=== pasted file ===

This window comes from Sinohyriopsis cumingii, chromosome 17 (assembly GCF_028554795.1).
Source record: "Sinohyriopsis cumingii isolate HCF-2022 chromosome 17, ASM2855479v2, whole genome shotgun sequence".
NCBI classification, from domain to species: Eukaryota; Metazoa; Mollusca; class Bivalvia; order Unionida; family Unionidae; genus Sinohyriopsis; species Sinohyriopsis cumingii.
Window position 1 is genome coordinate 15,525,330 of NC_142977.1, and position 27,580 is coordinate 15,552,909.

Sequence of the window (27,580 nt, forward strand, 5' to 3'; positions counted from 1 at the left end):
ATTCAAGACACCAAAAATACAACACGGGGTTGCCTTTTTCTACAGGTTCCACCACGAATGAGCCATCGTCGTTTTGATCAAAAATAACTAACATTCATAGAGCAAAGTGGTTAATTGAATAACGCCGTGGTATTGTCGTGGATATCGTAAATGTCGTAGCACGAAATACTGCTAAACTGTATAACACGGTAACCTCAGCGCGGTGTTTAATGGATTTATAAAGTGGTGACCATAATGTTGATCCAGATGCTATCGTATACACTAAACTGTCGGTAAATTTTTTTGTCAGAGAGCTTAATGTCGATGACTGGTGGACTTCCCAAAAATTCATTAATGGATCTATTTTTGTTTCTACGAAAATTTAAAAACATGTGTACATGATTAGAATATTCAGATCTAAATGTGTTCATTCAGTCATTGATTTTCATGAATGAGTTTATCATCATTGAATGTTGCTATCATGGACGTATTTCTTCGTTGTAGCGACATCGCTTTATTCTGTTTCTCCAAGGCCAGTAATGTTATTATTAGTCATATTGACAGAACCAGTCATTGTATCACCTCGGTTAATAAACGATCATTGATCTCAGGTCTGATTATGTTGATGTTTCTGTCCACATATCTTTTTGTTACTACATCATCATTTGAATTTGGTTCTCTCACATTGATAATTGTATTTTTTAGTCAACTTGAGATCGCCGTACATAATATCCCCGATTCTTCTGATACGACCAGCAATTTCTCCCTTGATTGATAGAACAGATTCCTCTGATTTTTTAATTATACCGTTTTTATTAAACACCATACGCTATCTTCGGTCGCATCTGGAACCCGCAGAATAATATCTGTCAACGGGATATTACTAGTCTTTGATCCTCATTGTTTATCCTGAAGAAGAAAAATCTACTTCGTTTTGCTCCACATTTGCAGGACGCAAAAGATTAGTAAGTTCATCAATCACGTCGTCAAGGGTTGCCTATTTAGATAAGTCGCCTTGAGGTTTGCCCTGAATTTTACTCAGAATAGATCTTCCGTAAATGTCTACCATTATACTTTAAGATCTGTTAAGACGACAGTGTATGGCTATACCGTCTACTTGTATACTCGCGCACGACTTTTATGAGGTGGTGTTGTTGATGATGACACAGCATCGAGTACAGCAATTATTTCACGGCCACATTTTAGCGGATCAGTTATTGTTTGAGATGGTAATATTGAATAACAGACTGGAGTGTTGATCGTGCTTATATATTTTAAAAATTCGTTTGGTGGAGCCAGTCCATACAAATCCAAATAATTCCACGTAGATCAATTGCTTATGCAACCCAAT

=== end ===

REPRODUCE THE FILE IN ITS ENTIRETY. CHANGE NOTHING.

This window comes from Sinohyriopsis cumingii, chromosome 17 (assembly GCF_028554795.1).
Source record: "Sinohyriopsis cumingii isolate HCF-2022 chromosome 17, ASM2855479v2, whole genome shotgun sequence".
NCBI classification, from domain to species: Eukaryota; Metazoa; Mollusca; class Bivalvia; order Unionida; family Unionidae; genus Sinohyriopsis; species Sinohyriopsis cumingii.
Window position 1 is genome coordinate 15,525,330 of NC_142977.1, and position 27,580 is coordinate 15,552,909.

Sequence of the window (27,580 nt, forward strand, 5' to 3'; positions counted from 1 at the left end):
ATTCAAGACACCAAAAATACAACACGGGGTTGCCTTTTTCTACAGGTTCCACCACGAATGAGCCATCGTCGTTTTGATCAAAAATAACTAACATTCATAGAGCAAAGTGGTTAATTGAATAACGCCGTGGTATTGTCGTGGATATCGTAAATGTCGTAGCACGAAATACTGCTAAACTGTATAACACGGTAACCTCAGCGCGGTGTTTAATGGATTTATAAAGTGGTGACCATAATGTTGATCCAGATGCTATCGTATACACTAAACTGTCGGTAAATTTTTTTGTCAGAGAGCTTAATGTCGATGACTGGTGGACTTCCCAAAAATTCATTAATGGATCTATTTTTGTTTCTACGAAAATTTAAAAACATGTGTACATGATTAGAATATTCAGATCTAAATGTGTTCATTCAGTCATTGATTTTCATGAATGAGTTTATCATCATTGAATGTTGCTATCATGGACGTATTTCTTCGTTGTAGCGACATCGCTTTATTCTGTTTCTCCAAGGCCAGTAATGTTATTATTAGTCATATTGACAGAACCAGTCATTGTATCACCTCGGTTAATAAACGATCATTGATCTCAGGTCTGATTATGTTGATGTTTCTGTCCACATATCTTTTTGTTACTACATCATCATTTGAATTTGGTTCTCTCACATTGATAATTGTATTTTTTAGTCAACTTGAGATCGCCGTACATAATATCCCCGATTCTTCTGATACGACCAGCAATTTCTCCCTTGATTGATAGAACAGATTCCTCTGATTTTTTAATTATACCGTTTTTATTAAACACCATACGCTATCTTCGGTCGCATCTGGAACCCGCAGAATAATATCTGTCAACGGGATATTACTAGTCTTTGATCCTCATTGTTTATCCTGAAGAAGAAAAATCTACTTCGTTTTGCTCCACATTTGCAGGACGCAAAAGATTAGTAAGTTCATCAATCACGTCGTCAAGGGTTGCCTATTTAGATAAGTCGCCTTGAGGTTTGCCCTGAATTTTACTCAGAATAGATCTTCCGTAAATGTCTACCATTATACTTTAAGATCTGTTAAGACGACAGTGTATGGCTATACCGTCTACTTGTATACTCGCGCACGACTTTTATGAGGTGGTGTTGTTGATGATGACACAGCATCGAGTACAGCAATTATTTCACGGCCACATTTTAGCGGATCAGTTATTGTTTGAGATGGTAATATTGAATAACAGACTGGAGTGTTGATCGTGCTTATATATTTTAAAAATTCGTTTGGTGGAGCCAGTCCATACAAATCCAAATAATTCCACGTAGATCAATTGCTTATGCAACCCAAT